I found people who had interests similar to the companies, engaged in quality conversation, scheduled updates to go out throughout the day and week, and slowly but surely grew their following. They were happy and so was I.
Social Media Careers Are Still Being Defined
One thing with being a Social Media Specialist (or Coordinator, or Manager, or Director) is that your job position will vary depending on the company and their needs. Two positions at two different companies may have the same title but rarely have the same duties.
At my current job, I assist small businesses in creating their Facebook business pages, by including their business info, photos, and videos.
The other part of my team schedules updates or “tips” to go out on the page, so the client doesn’t have to do it for them. At my previous job, as a Social Media Coordinator, I shared our content on our blogs to different social networks (Digg, Reddit, StumbleUpon, Tip’d, PF Buzz, Facebook, and Twitter) while also connecting with bloggers on those sites, encouraging readers and bloggers to follow our brand.
One thing many of these positions have in common is the knowledge of social networks and how to use them as a marketing tool. It’s not enough to tell potential employers “I have a Facebook page” or “I’m on Twitter all the time”. More than likely, they’re going to be using social media as a marketing tool, so you have to have experience with this.
You’ll want to prove that you can build the brand’s following, encourage followers and fans to click through to the company’s website, or even do damage control in the event of a PR crisis.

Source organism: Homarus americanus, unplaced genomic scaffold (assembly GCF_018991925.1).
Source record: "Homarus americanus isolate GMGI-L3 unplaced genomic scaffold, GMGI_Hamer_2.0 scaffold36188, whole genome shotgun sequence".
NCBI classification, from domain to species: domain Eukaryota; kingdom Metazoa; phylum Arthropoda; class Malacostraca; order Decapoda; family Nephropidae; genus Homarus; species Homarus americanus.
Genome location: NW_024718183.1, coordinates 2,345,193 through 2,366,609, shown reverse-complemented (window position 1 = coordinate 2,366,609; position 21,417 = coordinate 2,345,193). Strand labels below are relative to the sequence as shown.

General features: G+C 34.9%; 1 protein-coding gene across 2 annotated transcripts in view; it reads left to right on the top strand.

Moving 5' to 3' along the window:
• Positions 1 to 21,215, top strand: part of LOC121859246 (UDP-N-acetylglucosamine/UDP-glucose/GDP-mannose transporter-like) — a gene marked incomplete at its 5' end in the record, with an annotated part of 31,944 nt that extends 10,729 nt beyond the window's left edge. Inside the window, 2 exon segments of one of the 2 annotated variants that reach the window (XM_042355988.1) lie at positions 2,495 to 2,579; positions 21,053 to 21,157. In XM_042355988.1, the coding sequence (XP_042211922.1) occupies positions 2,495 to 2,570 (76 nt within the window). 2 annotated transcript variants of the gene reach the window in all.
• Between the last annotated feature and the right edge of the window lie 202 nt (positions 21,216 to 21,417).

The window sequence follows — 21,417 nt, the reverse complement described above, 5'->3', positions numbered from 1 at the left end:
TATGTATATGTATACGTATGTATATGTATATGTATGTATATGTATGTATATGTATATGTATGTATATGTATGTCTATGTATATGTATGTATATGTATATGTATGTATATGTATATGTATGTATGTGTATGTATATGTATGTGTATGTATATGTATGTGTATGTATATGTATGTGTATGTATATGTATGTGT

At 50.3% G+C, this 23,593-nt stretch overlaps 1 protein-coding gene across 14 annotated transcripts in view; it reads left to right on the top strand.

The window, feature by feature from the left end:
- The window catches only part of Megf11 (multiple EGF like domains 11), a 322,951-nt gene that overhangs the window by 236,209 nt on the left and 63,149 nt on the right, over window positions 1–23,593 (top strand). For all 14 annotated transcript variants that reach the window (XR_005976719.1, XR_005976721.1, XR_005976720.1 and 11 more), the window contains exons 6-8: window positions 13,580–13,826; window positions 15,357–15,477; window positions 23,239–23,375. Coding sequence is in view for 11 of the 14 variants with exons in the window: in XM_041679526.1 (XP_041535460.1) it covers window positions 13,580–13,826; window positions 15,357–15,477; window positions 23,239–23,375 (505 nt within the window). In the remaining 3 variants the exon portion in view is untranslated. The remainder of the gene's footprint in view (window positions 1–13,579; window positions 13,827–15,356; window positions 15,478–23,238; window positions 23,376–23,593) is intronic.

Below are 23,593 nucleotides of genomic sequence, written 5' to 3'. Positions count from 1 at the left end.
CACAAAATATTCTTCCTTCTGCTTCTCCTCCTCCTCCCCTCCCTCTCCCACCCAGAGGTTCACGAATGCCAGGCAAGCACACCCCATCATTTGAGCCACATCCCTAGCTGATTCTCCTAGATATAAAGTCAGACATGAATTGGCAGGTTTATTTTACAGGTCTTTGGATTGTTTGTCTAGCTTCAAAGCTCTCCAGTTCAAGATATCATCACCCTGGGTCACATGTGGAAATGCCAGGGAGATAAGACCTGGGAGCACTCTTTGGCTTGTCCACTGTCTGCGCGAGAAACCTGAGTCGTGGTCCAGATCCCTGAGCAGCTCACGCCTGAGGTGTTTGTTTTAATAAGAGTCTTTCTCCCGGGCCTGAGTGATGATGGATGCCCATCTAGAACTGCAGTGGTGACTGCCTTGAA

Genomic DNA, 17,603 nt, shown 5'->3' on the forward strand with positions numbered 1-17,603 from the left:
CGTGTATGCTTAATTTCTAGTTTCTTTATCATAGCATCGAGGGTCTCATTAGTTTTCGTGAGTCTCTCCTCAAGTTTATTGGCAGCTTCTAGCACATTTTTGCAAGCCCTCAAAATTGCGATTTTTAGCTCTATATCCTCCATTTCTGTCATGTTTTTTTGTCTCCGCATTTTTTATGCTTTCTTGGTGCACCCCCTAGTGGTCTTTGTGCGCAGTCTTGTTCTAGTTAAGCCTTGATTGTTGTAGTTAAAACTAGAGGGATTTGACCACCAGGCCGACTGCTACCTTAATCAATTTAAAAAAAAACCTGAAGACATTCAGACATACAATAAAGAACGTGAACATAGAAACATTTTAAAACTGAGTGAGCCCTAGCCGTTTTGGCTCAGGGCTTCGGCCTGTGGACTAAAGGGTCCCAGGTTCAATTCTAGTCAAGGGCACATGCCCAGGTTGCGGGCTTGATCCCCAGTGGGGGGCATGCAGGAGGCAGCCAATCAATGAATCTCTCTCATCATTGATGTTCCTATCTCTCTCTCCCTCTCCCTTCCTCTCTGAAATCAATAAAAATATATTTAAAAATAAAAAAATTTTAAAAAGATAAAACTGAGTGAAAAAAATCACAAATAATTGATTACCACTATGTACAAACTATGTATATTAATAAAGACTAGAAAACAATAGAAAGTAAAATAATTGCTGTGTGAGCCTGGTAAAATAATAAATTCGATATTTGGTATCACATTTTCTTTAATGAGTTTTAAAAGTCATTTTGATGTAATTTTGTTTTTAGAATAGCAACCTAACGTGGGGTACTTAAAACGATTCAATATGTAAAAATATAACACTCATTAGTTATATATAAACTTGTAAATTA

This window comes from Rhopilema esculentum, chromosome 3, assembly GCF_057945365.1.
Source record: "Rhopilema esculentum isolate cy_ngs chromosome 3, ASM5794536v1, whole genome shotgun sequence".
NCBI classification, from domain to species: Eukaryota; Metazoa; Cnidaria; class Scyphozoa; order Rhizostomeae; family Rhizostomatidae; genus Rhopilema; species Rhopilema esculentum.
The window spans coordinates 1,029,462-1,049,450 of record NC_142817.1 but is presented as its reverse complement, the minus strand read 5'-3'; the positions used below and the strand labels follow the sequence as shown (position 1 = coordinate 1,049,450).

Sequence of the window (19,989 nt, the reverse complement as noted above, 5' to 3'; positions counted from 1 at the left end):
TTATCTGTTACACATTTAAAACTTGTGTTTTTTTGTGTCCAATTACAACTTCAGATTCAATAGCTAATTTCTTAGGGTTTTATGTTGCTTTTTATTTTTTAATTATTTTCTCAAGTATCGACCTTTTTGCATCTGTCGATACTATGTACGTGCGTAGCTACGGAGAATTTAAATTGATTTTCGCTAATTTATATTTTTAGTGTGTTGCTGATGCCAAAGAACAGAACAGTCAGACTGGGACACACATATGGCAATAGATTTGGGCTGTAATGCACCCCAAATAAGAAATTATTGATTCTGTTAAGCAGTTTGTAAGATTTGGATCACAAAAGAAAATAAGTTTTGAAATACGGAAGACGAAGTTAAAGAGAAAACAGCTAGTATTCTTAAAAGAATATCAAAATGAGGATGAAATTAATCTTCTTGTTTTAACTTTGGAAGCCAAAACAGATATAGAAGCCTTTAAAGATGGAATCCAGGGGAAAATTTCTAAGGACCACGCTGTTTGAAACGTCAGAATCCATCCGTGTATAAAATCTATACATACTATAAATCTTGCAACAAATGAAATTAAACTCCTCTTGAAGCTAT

How Much Can You Make as a Social Media Specialist?
Social media jobs pay a pretty nice rate as well. Obviously, most of my internships were unpaid, but the nice thing was, because all the work was done online, most of the positions were also telecommute, meaning I was able to work from home, or Starbucks, or anywhere I could connect my laptop to wifi.
My first full time job as a Social Media Coordinator, I was earning $16/hour. As a freelance coordinator, I charged clients $15/hour to manage their online profiles.
Finding a Social Media Job
I found most of my jobs through word of mouth, or referrals. Someone usually knows someone who knows someone who heard about Facebook but doesn’t understand why walls are now timelines and don’t get them started about twittering (it’s tweeting, but they’ll tell you who cares).
So they bring up my name, send them my info, and we talk about what they’re looking for and how I can be of service.
Obviously, if it’s someone who’s an individual brand or a small company, more than likely, I won’t need to spend 40 hours/week working on their social media things. However, the larger the company, the more time that goes into managing things.
Social Media Tools of the Trade
As a Social Media Specialist, my number one resource is usually the site itself. If it’s Twitter they need, I need the website up. If it’s Facebook I need, I need that page up as well.